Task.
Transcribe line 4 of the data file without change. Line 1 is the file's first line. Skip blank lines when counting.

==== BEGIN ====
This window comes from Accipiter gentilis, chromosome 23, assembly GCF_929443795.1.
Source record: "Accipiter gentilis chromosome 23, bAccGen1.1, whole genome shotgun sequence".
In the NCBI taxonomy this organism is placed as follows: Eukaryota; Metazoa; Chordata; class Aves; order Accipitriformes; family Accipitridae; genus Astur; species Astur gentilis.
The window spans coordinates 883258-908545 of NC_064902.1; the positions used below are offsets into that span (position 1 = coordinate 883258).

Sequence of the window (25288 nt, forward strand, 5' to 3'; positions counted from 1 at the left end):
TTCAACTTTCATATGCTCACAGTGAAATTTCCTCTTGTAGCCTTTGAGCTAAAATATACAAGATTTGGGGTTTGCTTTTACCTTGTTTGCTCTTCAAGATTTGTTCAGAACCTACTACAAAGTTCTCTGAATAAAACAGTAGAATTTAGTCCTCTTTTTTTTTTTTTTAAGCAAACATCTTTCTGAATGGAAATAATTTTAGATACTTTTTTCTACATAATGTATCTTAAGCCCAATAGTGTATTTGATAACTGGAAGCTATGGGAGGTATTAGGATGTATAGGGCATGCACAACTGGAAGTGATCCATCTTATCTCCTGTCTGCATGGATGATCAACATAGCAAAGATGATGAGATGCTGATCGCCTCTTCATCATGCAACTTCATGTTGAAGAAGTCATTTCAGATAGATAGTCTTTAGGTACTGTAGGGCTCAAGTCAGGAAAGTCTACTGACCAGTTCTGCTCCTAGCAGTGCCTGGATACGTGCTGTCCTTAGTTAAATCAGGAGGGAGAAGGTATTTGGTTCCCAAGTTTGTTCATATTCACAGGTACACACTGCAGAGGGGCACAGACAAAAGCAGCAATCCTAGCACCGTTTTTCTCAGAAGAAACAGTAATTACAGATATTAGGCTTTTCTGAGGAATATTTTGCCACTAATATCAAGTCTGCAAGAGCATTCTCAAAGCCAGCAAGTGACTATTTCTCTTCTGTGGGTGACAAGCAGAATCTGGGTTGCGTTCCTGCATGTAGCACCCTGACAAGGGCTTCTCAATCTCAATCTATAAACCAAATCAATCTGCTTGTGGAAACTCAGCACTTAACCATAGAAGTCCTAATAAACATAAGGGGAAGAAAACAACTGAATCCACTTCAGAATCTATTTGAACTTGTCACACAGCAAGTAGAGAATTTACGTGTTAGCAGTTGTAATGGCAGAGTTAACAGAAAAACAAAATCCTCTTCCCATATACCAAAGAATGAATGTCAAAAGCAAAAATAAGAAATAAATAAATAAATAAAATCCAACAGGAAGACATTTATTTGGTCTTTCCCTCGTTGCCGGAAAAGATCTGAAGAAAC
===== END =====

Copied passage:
The window spans coordinates 883258-908545 of NC_064902.1; the positions used below are offsets into that span (position 1 = coordinate 883258).